GE remains on the hook to clean up Housatonic River despite division plan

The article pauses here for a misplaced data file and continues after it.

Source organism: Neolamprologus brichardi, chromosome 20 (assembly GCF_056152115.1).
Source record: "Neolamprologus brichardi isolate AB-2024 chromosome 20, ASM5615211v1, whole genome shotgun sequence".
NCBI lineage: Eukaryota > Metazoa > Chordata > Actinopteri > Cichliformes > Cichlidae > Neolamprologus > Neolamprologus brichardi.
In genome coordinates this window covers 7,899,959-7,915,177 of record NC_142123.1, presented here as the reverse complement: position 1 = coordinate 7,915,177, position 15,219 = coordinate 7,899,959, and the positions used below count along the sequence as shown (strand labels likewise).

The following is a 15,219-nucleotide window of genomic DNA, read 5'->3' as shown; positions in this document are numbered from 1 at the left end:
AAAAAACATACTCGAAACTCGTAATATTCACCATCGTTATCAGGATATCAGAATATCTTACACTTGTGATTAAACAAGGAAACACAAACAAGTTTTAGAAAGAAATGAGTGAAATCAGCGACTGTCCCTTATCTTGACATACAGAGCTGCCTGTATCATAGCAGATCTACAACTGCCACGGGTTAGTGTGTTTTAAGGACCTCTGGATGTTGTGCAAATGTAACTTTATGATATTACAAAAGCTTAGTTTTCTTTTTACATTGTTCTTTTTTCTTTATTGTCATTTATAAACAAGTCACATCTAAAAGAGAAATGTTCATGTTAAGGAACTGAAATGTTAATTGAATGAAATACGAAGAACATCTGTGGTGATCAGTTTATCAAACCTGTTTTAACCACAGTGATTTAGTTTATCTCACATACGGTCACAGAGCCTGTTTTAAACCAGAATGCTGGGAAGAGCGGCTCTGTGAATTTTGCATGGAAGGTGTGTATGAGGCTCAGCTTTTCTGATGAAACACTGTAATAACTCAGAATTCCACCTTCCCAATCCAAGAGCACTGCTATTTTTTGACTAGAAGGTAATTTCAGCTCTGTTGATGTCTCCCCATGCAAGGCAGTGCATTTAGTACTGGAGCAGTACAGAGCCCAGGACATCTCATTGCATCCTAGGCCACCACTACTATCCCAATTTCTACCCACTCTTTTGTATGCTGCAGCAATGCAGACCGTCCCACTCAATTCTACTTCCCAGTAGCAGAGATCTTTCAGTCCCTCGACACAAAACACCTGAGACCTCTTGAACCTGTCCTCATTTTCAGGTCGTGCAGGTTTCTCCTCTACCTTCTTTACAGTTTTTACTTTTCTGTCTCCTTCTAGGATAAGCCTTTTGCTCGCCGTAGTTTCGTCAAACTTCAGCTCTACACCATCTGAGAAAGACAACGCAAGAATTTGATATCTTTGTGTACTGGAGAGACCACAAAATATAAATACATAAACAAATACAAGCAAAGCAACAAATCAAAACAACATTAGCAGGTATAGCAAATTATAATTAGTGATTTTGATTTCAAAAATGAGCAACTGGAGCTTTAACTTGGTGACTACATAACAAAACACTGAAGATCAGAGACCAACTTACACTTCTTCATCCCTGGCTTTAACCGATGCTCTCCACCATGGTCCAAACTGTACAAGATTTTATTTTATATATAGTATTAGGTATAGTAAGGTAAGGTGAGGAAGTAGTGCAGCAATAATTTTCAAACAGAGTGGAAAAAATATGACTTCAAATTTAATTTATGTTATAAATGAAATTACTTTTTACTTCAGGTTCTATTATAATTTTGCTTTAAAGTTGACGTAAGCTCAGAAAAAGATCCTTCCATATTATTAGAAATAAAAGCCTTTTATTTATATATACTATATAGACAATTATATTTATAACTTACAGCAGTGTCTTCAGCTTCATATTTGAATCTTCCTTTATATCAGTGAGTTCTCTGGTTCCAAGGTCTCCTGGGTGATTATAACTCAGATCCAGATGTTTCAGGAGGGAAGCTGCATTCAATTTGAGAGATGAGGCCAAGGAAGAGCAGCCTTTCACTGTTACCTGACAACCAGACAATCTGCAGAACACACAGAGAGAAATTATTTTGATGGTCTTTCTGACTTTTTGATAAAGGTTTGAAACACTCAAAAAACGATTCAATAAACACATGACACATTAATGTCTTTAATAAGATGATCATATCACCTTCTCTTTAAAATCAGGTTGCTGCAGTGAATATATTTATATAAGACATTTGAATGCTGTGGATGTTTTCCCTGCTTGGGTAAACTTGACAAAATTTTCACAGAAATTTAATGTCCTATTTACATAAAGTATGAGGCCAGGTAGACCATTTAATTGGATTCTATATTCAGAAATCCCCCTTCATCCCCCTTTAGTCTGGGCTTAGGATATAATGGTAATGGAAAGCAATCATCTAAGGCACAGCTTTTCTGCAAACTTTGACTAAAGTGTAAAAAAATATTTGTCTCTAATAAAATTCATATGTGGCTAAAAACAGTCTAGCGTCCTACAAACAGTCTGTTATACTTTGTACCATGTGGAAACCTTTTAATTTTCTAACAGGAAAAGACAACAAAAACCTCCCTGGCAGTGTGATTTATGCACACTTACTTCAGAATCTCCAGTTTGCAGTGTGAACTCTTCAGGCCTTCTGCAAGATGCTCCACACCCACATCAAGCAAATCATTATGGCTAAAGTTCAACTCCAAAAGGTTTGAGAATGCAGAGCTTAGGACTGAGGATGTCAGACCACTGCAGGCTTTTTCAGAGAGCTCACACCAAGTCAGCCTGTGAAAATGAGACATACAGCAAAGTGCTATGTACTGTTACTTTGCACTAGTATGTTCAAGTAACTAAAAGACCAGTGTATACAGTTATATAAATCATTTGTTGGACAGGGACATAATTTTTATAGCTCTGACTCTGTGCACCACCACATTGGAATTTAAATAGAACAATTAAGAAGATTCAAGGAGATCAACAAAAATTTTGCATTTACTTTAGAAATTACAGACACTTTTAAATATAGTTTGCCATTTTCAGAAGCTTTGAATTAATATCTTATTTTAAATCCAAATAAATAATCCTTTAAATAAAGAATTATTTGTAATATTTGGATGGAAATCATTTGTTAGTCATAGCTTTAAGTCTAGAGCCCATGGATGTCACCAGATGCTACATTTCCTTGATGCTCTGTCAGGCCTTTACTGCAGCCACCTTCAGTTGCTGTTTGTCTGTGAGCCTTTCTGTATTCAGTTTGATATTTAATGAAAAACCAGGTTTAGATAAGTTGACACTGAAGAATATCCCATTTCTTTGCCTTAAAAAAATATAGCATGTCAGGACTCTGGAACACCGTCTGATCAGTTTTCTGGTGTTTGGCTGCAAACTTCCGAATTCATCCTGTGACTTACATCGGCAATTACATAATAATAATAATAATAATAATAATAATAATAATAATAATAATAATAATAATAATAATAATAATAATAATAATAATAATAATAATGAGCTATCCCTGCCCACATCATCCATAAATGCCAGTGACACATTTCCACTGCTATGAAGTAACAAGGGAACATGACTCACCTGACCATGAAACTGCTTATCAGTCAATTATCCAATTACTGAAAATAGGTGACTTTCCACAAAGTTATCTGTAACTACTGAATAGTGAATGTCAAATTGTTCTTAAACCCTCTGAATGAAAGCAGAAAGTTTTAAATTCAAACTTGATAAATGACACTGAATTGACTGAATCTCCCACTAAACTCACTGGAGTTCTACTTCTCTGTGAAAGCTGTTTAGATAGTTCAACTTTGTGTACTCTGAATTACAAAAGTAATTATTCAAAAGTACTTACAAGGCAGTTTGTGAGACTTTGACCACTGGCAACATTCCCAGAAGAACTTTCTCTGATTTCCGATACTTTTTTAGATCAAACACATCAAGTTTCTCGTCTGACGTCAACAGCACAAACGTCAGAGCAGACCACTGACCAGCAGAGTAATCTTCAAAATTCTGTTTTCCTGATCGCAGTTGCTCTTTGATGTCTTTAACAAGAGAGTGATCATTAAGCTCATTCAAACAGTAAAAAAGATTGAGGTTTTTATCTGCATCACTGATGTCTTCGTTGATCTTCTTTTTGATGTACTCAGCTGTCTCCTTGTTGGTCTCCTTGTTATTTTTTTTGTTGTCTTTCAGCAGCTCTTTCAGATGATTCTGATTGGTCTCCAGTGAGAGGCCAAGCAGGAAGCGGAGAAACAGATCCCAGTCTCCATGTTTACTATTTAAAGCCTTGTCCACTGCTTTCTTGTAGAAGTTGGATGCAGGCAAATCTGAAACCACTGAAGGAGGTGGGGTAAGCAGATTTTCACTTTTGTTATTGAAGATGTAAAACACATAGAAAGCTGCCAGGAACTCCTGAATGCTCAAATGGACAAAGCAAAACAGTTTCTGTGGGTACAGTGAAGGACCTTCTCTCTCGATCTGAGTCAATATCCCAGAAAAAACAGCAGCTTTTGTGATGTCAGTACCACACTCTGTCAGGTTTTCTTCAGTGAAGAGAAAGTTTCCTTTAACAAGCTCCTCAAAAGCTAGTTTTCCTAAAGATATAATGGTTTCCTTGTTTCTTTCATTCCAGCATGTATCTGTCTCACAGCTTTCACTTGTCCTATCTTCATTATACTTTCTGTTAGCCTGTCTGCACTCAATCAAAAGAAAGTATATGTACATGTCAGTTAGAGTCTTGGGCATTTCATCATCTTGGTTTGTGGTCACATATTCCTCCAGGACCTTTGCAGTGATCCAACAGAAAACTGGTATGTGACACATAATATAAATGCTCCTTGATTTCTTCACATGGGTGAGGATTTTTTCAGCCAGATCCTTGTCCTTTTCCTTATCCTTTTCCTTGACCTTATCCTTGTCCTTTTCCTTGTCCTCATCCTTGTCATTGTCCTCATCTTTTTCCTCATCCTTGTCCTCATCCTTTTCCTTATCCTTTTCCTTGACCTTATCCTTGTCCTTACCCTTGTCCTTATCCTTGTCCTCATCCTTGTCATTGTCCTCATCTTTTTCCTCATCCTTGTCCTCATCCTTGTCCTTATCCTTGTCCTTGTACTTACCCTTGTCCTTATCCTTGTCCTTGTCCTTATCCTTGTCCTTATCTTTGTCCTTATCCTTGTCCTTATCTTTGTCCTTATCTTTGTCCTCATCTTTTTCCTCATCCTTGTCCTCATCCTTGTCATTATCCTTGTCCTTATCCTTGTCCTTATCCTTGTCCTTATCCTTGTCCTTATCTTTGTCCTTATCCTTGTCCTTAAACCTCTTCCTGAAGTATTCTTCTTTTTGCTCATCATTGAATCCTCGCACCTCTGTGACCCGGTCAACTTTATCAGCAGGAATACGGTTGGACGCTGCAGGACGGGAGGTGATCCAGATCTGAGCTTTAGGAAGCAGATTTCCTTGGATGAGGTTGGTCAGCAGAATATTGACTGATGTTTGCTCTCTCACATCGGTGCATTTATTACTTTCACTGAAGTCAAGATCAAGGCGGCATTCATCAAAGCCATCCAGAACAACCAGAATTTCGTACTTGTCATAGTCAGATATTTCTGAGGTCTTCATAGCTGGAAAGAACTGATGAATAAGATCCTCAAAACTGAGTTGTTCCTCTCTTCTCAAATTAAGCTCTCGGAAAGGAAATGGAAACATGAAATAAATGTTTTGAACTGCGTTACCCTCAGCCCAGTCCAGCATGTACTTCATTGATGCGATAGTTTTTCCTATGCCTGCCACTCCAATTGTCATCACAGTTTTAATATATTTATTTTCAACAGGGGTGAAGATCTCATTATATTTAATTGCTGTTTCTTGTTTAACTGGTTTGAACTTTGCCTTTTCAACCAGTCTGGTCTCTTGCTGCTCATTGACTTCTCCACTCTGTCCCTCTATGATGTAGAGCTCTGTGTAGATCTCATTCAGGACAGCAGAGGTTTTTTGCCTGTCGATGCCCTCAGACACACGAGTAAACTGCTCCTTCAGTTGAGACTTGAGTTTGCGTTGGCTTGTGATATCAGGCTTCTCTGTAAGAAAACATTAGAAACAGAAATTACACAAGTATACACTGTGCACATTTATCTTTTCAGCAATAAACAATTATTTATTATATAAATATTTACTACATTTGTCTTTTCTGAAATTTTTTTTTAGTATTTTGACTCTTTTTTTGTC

Larry Parnass is reporting for The Berkshire Eagle the General Electric Co. will change its structure beginning in 2023, but that decision will not release the company from its obligation to remove toxins from the Housatonic River. In the coming year, General Electric will decide how its corporate obligations will be divided, including the ordered cleanup in the Berkshires, linked to its former transformer manufacturing business in Pittsfield. On November 9, company officials announced a plan to split operations into three distinct companies, in the health care, aviation, and renewable energy and power sectors. A Boston-based spokesperson for the Environmental Protection Agency said this week that the Rest of River cleanup announced in February 2020, and finalized in December, would stay in effect, regardless of corporate reshuffling.. “GE remains fully committed to conducting a comprehensive cleanup of the Housatonic Rest of River that protects the environment and the community,” a GE spokesperson said. “... [The planned organizational] changes do not alter the fact that [the company] is obligated by a court settlement to deal with the aftermath of its long release of PCBs, a probable carcinogen, into the river and its flood plain," the spokesperson said. GE is expected to work in the coming year on which corporate obligations will be attached to which new entity. The Rest of River project is estimated to cost $576 million and be completed in more than 13 years. GE has spent hundreds of millions of dollars to deal with the pollution it left behind in the region. Read the full story in The Berkshire Eagle.